Polarization


We’ve just released the July 2014 update of our state legislative ideology data set. Both legislator-level and state-level data are included, so you can use these scores for a number of different applications.

Big changes include:

  1. Expansion of the quantity of the data by 25% at the state level, and 11% at the individual level.
  2. Expansion of the breadth of the data to include 1993-2013.
  3. Filling in holes of the coverage even before 2012.
  4. Extensive cleaning and merging operations to minimize the effect of random noise.

Head over to the data site to check it out!

 

I have a new post over at the Monkey Cage blog at the Washington Post. It summarizes some of the posts I’ve made here, for an audience that probably hasn’t seen this blog before.

The one update is that the posts here used the most recent publicly available version of our aggregate state legislative data. That data includes the years up through 2011. The Monkey Cage post uses a preliminary update to our data set, that brings the data to 2013.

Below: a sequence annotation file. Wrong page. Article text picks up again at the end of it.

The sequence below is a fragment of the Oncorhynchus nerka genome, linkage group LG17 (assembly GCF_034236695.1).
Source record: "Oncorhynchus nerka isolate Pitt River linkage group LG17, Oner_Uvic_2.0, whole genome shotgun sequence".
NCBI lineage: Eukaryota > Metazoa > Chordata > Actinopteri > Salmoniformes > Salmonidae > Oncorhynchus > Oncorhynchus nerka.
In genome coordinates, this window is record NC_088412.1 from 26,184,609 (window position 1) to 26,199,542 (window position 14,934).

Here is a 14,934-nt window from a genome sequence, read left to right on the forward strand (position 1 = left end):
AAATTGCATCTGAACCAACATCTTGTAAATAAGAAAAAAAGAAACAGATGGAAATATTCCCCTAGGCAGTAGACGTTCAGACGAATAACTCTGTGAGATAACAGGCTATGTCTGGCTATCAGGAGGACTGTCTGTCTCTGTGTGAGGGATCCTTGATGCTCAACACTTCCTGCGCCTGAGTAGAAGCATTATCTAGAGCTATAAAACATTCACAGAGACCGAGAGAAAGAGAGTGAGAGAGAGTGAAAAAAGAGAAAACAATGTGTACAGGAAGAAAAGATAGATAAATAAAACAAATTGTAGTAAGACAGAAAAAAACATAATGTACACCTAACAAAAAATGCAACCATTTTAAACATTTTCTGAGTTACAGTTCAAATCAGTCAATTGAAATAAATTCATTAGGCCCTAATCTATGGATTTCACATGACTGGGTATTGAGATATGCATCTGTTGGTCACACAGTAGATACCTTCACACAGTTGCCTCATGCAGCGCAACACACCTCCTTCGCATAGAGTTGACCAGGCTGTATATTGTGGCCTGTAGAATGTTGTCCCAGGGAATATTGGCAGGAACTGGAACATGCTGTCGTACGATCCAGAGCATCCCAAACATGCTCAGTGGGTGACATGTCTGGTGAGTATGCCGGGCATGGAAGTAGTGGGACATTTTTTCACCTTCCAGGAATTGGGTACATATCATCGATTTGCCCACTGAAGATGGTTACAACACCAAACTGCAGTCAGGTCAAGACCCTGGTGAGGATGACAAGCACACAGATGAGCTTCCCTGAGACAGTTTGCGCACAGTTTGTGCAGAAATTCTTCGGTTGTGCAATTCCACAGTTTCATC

We are working on polishing this data for public release shortly.

In the meantime, here are the new plots using that data set. The graph below shows legislative polarization in each state, averaging across all the years of our data (approximately 1996-2013) and across both legislative chambers. Polarization is defined as the average ideological distance between the median Democrat and Republican in the state legislature.  Larger numbers indicate more division. The dashed line is the level of congressional polarization, included as a comparison (“US”).